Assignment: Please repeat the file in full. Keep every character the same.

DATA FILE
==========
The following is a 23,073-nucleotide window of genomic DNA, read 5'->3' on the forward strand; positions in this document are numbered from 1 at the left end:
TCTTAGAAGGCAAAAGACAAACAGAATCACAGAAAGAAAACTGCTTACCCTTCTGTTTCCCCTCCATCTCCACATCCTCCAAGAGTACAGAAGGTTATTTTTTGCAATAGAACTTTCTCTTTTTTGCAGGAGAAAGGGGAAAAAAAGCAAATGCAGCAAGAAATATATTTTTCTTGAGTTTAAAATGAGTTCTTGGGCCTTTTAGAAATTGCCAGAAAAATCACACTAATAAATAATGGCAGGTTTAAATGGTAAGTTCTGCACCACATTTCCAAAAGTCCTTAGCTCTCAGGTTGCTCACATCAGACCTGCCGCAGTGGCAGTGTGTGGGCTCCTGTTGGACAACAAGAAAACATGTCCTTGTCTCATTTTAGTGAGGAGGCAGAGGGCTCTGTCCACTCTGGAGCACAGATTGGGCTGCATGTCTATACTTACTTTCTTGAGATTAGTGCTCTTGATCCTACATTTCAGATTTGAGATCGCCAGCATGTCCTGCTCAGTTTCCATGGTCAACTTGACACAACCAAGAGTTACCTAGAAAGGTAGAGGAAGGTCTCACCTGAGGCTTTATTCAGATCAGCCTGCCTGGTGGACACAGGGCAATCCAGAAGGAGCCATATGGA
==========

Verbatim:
The following is a 23,073-nucleotide window of genomic DNA, read 5'->3' on the forward strand; positions in this document are numbered from 1 at the left end:
TCTTAGAAGGCAAAAGACAAACAGAATCACAGAAAGAAAACTGCTTACCCTTCTGTTTCCCCTCCATCTCCACATCCTCCAAGAGTACAGAAGGTTATTTTTTGCAATAGAACTTTCTCTTTTTTGCAGGAGAAAGGGGAAAAAAAGCAAATGCAGCAAGAAATATATTTTTCTTGAGTTTAAAATGAGTTCTTGGGCCTTTTAGAAATTGCCAGAAAAATCACACTAATAAATAATGGCAGGTTTAAATGGTAAGTTCTGCACCACATTTCCAAAAGTCCTTAGCTCTCAGGTTGCTCACATCAGACCTGCCGCAGTGGCAGTGTGTGGGCTCCTGTTGGACAACAAGAAAACATGTCCTTGTCTCATTTTAGTGAGGAGGCAGAGGGCTCTGTCCACTCTGGAGCACAGATTGGGCTGCATGTCTATACTTACTTTCTTGAGATTAGTGCTCTTGATCCTACATTTCAGATTTGAGATCGCCAGCATGTCCTGCTCAGTTTCCATGGTCAACTTGACACAACCAAGAGTTACCTAGAAAGGTAGAGGAAGGTCTCACCTGAGGCTTTATTCAGATCAGCCTGCCTGGTGGACACAGGGCAATCCAGAAGGAGCCATATGGA